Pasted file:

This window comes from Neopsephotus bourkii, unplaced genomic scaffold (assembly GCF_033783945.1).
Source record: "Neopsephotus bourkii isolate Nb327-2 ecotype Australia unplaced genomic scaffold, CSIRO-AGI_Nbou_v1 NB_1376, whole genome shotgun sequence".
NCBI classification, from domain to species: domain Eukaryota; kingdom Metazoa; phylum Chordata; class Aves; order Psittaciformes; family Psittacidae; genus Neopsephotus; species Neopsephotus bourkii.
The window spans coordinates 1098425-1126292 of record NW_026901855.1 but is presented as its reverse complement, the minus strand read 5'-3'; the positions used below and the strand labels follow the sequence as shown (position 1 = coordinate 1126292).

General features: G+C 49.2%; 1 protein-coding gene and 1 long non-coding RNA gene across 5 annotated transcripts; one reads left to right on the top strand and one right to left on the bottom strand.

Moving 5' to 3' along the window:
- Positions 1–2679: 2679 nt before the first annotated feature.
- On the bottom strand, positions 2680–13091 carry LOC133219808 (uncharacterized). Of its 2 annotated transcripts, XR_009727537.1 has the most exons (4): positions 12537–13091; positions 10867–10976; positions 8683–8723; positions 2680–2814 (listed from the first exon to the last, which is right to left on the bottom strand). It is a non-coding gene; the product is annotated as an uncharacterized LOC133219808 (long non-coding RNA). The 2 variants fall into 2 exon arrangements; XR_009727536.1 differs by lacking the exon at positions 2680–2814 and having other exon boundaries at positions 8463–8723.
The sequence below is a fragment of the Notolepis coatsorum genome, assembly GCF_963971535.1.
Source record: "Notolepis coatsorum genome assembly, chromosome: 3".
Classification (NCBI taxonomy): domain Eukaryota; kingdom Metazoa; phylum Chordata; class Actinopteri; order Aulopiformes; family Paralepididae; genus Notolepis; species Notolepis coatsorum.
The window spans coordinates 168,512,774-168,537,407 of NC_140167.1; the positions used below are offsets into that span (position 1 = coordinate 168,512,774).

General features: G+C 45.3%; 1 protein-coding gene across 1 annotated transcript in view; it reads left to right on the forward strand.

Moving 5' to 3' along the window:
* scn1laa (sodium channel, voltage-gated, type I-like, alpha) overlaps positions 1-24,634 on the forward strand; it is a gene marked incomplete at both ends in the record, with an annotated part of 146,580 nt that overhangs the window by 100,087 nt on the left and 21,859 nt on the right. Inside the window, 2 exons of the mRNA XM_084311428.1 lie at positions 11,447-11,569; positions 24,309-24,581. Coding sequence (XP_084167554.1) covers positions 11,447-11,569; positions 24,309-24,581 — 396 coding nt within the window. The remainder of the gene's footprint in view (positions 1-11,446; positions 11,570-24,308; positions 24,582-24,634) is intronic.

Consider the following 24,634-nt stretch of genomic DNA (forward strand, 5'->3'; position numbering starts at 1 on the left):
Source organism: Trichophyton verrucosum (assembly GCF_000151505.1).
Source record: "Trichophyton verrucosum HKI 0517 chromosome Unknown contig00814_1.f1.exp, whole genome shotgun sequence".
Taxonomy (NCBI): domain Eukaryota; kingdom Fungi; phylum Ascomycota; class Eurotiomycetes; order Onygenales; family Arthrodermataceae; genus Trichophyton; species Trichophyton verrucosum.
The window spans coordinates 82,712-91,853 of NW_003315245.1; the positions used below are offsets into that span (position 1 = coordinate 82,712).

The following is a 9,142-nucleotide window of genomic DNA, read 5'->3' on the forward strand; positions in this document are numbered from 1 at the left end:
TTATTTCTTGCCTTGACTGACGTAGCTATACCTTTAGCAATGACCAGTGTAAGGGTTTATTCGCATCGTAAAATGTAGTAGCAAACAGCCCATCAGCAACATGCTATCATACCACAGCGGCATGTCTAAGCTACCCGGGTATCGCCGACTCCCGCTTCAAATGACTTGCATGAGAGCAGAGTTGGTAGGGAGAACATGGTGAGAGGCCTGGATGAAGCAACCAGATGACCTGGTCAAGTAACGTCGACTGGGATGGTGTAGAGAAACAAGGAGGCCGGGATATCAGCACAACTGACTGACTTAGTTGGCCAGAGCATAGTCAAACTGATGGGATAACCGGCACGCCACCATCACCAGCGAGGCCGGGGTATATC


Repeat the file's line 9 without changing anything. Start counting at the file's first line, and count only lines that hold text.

The sequence below is a fragment of the Notolepis coatsorum genome, assembly GCF_963971535.1.